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Vol. 69. Issue 8.
Pages 785-786 (August 2016)
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Vol. 69. Issue 8.
Pages 785-786 (August 2016)
Scientific letter
DOI: 10.1016/j.rec.2016.04.031
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Percutaneous Closure of Fistula Secondary to Infective Endocarditis
Cierre percutáneo de fístula como complicación de endocarditis infecciosa
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Ignacio Cruz-González
Corresponding author
, Tania Rodríguez-Gabella, Manuel Barreiro-Perez, Javier Rodriguez-Collado, Juan Carlos Rama-Merchan, Pedro L. Sánchez
Servicio de Cardiología, Hospital Universitario de Salamanca, Instituto de Investigación Biomédica de Salamanca (IBSAL), Salamanca, Spain
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To the Editor,

Perivalvular complications of infective endocarditis (IE) include abscesses, pseudoneurysms, and fistulas. Surgical treatment is mandatory in these cases to prevent progression of heart failure resulting from irreversible structural valve damage. Despite the high rate of surgery in these patients (87%), in-hospital mortality remains high at around 41%.1,2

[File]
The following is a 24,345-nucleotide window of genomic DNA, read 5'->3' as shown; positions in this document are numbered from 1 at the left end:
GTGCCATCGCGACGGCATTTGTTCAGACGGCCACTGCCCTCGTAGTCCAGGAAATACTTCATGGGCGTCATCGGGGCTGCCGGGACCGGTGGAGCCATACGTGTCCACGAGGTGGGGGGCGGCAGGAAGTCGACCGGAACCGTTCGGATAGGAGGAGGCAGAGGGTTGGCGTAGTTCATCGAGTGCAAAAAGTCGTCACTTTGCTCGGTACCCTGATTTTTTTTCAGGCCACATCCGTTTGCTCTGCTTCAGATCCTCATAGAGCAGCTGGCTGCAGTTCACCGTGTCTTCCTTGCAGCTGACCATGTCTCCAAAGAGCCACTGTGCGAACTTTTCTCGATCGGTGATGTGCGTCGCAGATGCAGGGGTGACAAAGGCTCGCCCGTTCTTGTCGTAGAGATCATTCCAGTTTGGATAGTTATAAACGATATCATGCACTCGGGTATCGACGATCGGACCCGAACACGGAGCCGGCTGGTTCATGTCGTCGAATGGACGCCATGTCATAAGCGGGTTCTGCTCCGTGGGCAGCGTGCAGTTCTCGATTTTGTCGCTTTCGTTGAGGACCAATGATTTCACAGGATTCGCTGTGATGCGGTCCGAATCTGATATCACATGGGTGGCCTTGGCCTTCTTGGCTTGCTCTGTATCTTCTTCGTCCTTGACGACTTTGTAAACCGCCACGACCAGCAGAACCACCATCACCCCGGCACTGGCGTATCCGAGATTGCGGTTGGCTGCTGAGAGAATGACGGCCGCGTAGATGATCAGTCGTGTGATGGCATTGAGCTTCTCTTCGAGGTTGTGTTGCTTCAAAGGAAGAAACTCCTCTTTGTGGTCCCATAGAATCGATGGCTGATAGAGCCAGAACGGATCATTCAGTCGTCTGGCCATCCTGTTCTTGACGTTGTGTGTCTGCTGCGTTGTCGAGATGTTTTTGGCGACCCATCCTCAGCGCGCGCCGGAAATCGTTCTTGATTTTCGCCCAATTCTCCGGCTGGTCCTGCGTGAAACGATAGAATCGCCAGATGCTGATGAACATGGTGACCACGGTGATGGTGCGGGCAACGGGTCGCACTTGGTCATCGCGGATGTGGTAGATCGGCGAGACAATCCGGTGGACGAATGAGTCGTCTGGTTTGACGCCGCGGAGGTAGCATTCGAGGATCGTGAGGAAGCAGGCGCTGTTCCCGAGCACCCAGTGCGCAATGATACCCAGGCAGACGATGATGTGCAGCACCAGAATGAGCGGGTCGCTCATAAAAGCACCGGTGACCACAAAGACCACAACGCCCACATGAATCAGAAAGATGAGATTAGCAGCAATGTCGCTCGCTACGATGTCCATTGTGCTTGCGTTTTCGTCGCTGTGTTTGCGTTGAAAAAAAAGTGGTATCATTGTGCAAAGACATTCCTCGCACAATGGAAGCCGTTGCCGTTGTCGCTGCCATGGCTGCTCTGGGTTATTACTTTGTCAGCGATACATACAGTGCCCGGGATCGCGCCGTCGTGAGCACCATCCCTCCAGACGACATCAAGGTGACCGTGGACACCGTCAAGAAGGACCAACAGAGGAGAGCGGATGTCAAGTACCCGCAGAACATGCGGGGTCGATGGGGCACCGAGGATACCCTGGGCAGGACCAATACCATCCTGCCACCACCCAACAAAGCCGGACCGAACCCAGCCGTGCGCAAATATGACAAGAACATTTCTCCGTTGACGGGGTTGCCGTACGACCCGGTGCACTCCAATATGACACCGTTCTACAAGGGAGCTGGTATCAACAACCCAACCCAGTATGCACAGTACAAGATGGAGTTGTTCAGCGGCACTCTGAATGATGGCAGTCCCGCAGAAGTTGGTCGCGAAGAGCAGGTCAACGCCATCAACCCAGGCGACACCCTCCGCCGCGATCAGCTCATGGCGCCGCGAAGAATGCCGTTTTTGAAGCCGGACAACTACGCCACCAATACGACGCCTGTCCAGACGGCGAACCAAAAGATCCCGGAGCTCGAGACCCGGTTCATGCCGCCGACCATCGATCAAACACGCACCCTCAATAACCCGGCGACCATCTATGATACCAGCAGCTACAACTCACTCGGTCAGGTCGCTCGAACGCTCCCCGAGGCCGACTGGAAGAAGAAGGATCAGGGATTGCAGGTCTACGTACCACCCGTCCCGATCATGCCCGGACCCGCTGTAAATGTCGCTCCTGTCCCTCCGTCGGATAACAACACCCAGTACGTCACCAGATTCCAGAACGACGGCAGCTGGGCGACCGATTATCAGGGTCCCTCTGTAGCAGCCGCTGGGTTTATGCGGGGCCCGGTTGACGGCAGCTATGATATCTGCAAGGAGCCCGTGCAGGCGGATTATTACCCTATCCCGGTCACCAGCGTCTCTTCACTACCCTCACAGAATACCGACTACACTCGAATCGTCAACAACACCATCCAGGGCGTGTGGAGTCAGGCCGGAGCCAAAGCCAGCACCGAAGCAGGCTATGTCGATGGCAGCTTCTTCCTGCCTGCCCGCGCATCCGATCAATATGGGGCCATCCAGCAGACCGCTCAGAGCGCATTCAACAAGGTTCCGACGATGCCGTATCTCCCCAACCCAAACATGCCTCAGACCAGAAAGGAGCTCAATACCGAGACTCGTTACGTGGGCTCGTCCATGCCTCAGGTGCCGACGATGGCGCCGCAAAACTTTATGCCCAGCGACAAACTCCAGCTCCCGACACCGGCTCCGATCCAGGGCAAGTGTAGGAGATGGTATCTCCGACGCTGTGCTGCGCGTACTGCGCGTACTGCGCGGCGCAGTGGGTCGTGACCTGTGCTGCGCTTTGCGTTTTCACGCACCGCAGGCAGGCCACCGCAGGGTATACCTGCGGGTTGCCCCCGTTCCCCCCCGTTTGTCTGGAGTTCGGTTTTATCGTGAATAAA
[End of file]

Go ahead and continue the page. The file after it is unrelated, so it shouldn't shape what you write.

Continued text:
We present the case of an 86-year-old man who had undergone aortic valve replacement with a biological prosthetic valve (C-E Perimount Magna no. 23) 7 years earlier. He was hospitalized due to prosthetic valve IE and an abscess in the posterior region of the aortic annulus. Surgical treatment was proposed during discussion of the case but rejected due to the high surgical risk (EuroSCORE II = 25.47; Society of Thoracic Surgeons score = 27.70). The patient was discharged after completing a full antibiotic course, but his condition deteriorated with New York Heart Association functional class IV heart failure. Several imaging tests were performed, which confirmed the cavitation and fistulization of the abscess, causing severe aortic regurgitation with dilatation and progressive deterioration in left ventricular systolic function (Figure 1A-C). The abscess extended from the noncoronary leaflet, bordering the prosthetic aortic annulus, to the left coronary leaflet close to the left coronary artery origin (Figure 1A and B). Computed tomography (CT) showed several fistulous tracts; one connected with the ascending aorta and the other in contact with the cavity of the left ventricular outflow tract (LVOF) (Figure 1A and B).